This post is part of a series on common myths and misconceptions about charity. Taking time to learn the facts will help prevent the spread of misinformation and inspire more people to use their resources effectively to improve the world.

Don't we spend too much on foreign aid already?

In 2016, 30 of the largest providers of foreign aid (a group known as the Development Assistance Committee) gave a total of $142.6 billion, a sum so large that it is difficult to truly comprehend.

Yet, while it's no doubt a large number, it is only 0.32% of the combined national income of those countries — that's three dollars in aid out of every thousand. The amount that wealthy countries spend on foreign aid is generally just a tiny fraction of their budgets.

Myth graphic: overspending on aid

Many people don't donate to international aid charities because they believe that their governments already spend too much on foreign aid. For example, when asked what percentage of the U.S. federal budget is spent on foreign aid, Americans' guesses hover around 25%, with a more recent poll reporting as much as 31% on average.

As it turns out, U.S. foreign aid spending is only about 1% of the federal budget. That's less than 1/25 of what Americans believe, and only about 1/10 of what the same Americans believe would be an "appropriate" amount.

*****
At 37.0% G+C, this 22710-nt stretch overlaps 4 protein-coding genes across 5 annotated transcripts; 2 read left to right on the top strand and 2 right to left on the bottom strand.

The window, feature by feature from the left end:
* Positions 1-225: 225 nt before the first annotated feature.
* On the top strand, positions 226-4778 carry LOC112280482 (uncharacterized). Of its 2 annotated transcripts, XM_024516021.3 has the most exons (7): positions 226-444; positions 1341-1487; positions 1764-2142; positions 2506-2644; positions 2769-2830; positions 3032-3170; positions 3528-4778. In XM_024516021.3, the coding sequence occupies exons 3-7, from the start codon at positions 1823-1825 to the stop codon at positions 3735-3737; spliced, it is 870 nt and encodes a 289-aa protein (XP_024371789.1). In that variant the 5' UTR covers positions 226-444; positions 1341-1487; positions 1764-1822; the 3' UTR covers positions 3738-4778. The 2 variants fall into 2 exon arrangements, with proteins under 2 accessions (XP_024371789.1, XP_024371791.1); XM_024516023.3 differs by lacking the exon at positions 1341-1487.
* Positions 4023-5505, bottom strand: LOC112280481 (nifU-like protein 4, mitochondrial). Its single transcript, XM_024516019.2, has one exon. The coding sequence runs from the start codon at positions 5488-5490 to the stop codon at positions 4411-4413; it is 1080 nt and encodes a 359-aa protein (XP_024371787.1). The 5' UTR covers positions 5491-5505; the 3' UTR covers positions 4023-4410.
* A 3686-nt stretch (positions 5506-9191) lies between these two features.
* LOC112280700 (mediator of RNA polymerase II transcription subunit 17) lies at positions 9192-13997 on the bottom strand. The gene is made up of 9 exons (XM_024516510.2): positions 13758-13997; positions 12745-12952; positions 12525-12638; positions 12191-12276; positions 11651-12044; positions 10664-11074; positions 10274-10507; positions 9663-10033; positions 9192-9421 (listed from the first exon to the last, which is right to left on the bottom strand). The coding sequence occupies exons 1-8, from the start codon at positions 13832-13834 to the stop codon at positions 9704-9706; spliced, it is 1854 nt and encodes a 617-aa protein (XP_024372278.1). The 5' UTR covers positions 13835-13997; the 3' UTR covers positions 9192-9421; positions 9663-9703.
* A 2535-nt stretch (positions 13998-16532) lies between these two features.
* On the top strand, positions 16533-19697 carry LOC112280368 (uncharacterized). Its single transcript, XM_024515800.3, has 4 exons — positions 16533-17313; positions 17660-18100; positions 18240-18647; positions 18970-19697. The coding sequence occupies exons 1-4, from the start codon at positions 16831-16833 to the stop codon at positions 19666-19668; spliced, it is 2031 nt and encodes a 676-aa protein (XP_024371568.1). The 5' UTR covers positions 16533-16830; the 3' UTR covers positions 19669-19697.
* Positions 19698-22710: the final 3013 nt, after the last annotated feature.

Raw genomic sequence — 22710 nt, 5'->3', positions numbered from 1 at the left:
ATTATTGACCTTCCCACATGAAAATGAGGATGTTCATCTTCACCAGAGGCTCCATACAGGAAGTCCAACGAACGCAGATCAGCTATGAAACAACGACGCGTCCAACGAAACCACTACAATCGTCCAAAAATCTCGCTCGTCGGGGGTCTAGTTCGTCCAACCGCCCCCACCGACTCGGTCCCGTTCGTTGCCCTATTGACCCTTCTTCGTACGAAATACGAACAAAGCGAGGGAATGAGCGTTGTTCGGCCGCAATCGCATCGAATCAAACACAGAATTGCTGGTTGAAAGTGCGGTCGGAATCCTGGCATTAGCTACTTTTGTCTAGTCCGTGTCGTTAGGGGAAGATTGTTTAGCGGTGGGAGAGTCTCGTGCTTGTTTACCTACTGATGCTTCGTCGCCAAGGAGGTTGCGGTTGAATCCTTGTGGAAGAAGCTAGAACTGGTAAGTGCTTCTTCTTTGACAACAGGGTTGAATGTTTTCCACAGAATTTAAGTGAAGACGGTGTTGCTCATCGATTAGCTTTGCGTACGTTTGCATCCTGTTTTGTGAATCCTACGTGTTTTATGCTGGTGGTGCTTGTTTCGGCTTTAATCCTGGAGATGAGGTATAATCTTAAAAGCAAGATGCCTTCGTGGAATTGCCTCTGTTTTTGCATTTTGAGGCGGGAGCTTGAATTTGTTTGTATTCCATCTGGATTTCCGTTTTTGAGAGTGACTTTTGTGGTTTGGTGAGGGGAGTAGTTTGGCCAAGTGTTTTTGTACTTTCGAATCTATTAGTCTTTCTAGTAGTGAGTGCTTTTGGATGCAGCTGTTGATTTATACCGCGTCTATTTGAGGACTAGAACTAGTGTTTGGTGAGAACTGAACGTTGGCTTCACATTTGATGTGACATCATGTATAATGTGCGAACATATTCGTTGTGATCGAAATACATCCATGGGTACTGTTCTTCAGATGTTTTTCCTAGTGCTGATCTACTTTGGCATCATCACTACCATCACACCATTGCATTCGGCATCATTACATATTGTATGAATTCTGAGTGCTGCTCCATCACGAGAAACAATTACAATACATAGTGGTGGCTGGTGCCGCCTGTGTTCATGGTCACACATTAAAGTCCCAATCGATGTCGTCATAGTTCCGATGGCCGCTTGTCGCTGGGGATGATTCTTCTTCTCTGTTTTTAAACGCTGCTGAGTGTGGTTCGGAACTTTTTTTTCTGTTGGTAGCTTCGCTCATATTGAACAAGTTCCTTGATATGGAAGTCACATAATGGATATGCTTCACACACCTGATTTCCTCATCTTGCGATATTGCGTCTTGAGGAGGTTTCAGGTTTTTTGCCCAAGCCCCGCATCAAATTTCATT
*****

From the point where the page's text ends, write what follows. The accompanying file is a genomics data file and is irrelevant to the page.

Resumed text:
In contrast to the 1% of its budget that the U.S. spends on foreign aid, it spends nearly 16% of its budget on national defense and about 24% on Medicare and Medicaid. Oxfam America illustrates these figures nicely in a pie chart:

Foreign Aid Pie Chart: Oxfam

Per citizen, the U.S. government gives about $89 in foreign aid. Oxfam points out that $89 is less than the average American spends on candy ($107), sporting goods ($209), or jewelry ($212).

Meanwhile, private Americans, foundations, and corporations gave about $23 billion to support international affairs in one recent year. Again, that's an astoundingly large number, but it's only about 5% of the $418 billion that Americans donated to charity that year.

As Bill Nye points out in the video below, the public misconception of the amount we spend on foreign aid could lead us to neglect important opportunities for helping others. For instance, there's a lot more that wealthy countries could be doing to prevent leading causes of death, like communicable diseases, birth problems, and poor nutrition:

There is a lot of work that still needs to be done in low-income countries, and those of us in wealthier countries have an opportunity to make a huge impact at little cost. You can help improve — and even save — lives by donating to one of many highly effective organisations working to support health and promote economic empowerment throughout the world.

Consider making a giving pledge and joining our worldwide community of like-minded people who are working to make the world a better place.

This post is part of an update of our "Myths About Charity" page. Multiple authors contributed.